Together for the Gospel?
Yes and Amen!
What about the Bible?
Faith comes by hearing the gospel, right (Rom. 10)? So we plant churches. But how do we plant churches without the Word of God? We can start by evangelizing, which is oral proclamation of the gospel, but as people come to faith and yearn to grow in their love for God and others, they will need to be discipled by others with the Word of God. They will need to obey all of God’s Word as they are taught and discipled (Matt. 28:18-20). They will gather together regularly (Heb. 10:25) in order to hear the Word publicly read aloud (1Tim. 4:13), preached (2Tim. 4:1-4), prayed and sung (Col. 3:16; Eph. 5:19-20), and even seen depicted through the ordinances of baptism and the Lord’s Supper (Rom. 6; 1Cor. 11).
Church planting is increasing today, as it should be in obedience to the Great Commission. But how shall churches be planted for the more than 6,569 (of 7,102 languages in the world) language groups that lack a Bible? Some orality folks say that church planters just need to memorize “re-crafted” parables and narrative portions of Scripture. But that simply will not do, as the church needs ALL of Scripture (2Tim. 3:14-17) to be read, preached, prayed, sung, and seen in the ordinances, if its members are to know how to follow and obey their Lord and Savior (Matt. 28:18-20).
Still, it is encouraging to see groups of churches fellowshipping, partnering, co-laboring, networking, and working together to plant churches. When churches pool their resources (financial, prayer, training, translation, printing, etc.) it’s a wonderful application of the biblical concept known as the interdependence of local churches.
When churches pool their resources, it’s a wonderful application of the biblical concept known as the interdependence of local churches.
But what about Bible translation? What has historically sparked great gains in translating the world’s languages? According to Paul Ellingworth, the establishment of Bible societies in the 1800’s was the single most important factor for 61 languages receiving a complete Bible for the first time. Ellingworth writes, “More than twice as many languages received a complete Bible for the first time in the nineteenth century as in the entire previous history of printing: sixty-one of these languages between 1800 and 1885” (P. Noss, A History of Bible Translation, 133). This explosion in translation is attributed to the establishment of the British and Foreign Bible Society, along with other Bible societies that followed.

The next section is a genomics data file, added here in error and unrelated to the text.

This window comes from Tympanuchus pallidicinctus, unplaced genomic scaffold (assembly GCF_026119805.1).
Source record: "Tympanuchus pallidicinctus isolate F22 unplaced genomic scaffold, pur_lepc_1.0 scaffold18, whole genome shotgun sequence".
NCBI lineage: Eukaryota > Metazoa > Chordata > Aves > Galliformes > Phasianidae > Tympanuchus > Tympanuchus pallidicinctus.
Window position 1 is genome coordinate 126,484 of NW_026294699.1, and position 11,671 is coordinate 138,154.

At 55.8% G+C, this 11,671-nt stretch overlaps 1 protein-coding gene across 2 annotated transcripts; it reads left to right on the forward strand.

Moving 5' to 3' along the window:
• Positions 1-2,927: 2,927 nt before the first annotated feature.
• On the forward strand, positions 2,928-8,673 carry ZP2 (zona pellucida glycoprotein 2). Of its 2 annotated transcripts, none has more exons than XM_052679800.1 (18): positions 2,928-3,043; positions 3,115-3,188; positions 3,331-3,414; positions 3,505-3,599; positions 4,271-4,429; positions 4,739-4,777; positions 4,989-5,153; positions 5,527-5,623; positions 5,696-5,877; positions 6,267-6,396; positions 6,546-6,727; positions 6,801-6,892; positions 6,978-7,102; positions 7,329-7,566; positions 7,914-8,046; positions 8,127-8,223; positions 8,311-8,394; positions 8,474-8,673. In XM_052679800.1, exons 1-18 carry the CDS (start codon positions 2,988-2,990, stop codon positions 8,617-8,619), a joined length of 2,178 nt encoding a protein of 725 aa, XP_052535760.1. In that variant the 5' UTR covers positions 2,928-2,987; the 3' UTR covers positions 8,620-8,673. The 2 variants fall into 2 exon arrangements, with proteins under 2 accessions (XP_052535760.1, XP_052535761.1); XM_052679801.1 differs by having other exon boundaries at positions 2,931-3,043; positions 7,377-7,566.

But what sparked the launch of these Bible societies? It was the modern missionary movement, including the British Methodist Missionary Society (1786) and the Baptist Missionary Society (1792). Missionary societies were formed by churches working together.
What’s the lesson? We see examples in Scripture of churches partnering together for famine relief (2Cor. 8-9) and for the furtherance of the gospel through sending missionaries to evangelize (i.e. Paul’s first journey, cf. Acts 13), and to disciple (i.e. Paul’s 2nd and 3rd journeys, cf. Acts 15-18). Paul planted churches through being sent and supported by partners in the gospel (Phil. 4; Rom. 15; 2Cor. 11). He sent some trusted co-laborers to establish elders (Titus) and others to pastor some of these churches when they were facing theological controversy (1-2 Tim.). In summary, Paul focused on churches working together to plant churches led by godly elders and pastors who would read, preach, pray, sing the Word of God, and show the Word through the ordinances in the gatherings of the local church. The purpose of this labor was for the edification and building up of the saints (Eph. 4), so that churches would bring God glory (Eph. 3).
Paul calls this co-laboring “fellowship,” and encourages us to follow his example. When churches partnered together through missionary societies, not only were churches planted, but Bible societies were formed. This allowed church planting missionaries to have the Word of God available for evangelism, teaching in discipleship, as well as to read, exposit, sing, and pray in the church gathering.
We too should join in promoting the glory of God through laboring together in the work of planting churches, translating the Bible, and training the next generation of pastors, translators, authors, scholars and leaders (i.e. theological education). Let’s come together to help put the Bible into the remaining 6,569 languages of the world, and to help many of the 531 languages that have Bibles but need revisions. Let’s come together for the Bible!